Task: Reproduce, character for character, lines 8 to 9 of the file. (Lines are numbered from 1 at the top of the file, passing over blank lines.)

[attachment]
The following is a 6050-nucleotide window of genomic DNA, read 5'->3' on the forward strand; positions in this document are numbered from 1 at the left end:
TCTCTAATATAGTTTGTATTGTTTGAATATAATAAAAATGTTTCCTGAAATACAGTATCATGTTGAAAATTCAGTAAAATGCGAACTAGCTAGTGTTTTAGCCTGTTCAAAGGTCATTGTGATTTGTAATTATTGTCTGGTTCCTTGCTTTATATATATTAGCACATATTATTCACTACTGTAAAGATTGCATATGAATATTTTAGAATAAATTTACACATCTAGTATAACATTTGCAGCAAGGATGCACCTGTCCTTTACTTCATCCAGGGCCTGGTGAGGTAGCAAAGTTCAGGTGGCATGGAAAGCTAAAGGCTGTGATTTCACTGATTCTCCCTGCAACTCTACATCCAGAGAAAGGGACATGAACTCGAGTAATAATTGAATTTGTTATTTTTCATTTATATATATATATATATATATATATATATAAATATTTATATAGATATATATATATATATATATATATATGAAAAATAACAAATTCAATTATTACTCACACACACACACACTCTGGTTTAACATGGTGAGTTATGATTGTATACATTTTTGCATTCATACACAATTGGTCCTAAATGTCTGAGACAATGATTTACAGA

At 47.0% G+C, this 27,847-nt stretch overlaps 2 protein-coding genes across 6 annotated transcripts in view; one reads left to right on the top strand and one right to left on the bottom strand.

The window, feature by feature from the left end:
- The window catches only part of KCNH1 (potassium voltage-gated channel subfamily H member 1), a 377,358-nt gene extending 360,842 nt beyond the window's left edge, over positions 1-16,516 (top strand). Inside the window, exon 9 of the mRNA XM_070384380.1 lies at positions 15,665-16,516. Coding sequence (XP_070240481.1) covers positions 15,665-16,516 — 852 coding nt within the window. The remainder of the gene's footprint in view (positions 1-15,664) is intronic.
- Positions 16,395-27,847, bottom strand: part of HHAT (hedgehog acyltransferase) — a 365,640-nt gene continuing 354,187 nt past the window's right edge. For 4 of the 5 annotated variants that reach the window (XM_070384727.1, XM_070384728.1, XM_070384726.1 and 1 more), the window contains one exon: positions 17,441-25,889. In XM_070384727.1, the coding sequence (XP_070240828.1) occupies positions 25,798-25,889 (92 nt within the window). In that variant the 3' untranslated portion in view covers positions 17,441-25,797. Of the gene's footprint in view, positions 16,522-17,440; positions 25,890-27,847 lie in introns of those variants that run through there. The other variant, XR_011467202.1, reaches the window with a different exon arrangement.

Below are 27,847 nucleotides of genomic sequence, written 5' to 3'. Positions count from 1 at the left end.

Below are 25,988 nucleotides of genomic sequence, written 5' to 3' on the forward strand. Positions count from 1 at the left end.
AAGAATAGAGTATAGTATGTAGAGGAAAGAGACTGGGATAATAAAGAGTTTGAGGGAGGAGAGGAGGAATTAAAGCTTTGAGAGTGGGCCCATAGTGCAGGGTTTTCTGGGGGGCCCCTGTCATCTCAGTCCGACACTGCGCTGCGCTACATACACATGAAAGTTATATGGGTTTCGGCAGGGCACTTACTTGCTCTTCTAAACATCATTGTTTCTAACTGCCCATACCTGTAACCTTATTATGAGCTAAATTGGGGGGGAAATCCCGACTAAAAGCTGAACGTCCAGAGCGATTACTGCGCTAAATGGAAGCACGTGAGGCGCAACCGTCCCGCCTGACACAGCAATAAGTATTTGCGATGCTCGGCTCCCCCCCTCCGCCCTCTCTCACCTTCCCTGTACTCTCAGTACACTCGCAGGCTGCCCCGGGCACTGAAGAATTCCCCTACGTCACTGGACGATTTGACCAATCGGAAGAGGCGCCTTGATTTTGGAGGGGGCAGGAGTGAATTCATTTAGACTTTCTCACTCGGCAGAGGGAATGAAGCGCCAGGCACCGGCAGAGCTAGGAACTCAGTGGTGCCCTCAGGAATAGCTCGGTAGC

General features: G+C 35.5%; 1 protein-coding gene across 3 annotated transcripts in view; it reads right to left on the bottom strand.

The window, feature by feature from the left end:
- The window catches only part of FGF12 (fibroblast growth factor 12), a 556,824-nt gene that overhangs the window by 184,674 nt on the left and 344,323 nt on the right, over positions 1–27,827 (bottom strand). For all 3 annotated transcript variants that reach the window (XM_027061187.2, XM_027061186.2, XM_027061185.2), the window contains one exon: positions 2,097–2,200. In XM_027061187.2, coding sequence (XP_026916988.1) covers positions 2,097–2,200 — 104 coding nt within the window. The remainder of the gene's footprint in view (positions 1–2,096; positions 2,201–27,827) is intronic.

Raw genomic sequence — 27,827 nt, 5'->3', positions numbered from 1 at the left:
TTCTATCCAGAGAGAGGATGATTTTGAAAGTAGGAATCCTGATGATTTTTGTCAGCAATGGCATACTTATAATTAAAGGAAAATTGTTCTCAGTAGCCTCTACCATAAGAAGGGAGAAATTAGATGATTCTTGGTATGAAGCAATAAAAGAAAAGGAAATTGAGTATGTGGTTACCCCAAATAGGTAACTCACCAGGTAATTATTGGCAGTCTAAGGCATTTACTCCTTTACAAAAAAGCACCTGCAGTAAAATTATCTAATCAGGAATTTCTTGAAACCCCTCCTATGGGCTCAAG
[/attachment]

Below are 25,988 nucleotides of genomic sequence, written 5' to 3' on the forward strand. Positions count from 1 at the left end.
AAGAATAGAGTATAGTATGTAGAGGAAAGAGACTGGGATAATAAAGAGTTTGAGGGAGGAGAGGAGGAATTAAAGCTTTGAGAGTGGGCCCATAGTGCAGGGTTTTCTGGGGGGCCCCTGTCATCTCAGTCCGACACTGCGCTGCGCTACATACACATGAAAGTTATATGGGTTTCGGCAGGGCACTTACTTGCTCTTCTAAACATCATTGTTTCTAACTGCCCATACCTGTAACCTTATTATGAGCTAAATTGGGGGGGAAATCCCGACTAAAAGCTGAACGTCCAGAGCGATTACTGCGCTAAATGGAAGCACGTGAGGCGCAACCGTCCCGCCTGACACAGCAATAAGTATTTGCGATGCTCGGCTCCCCCCCTCCGCCCTCTCTCACCTTCCCTGTACTCTCAGTACACTCGCAGGCTGCCCCGGGCACTGAAGAATTCCCCTACGTCACTGGACGATTTGACCAATCGGAAGAGGCGCCTTGATTTTGGAGGGGGCAGGAGTGAATTCATTTAGACTTTCTCACTCGGCAGAGGGAATGAAGCGCCAGGCACCGGCAGAGCTAGGAACTCAGTGGTGCCCTCAGGAATAGCTCGGTAGC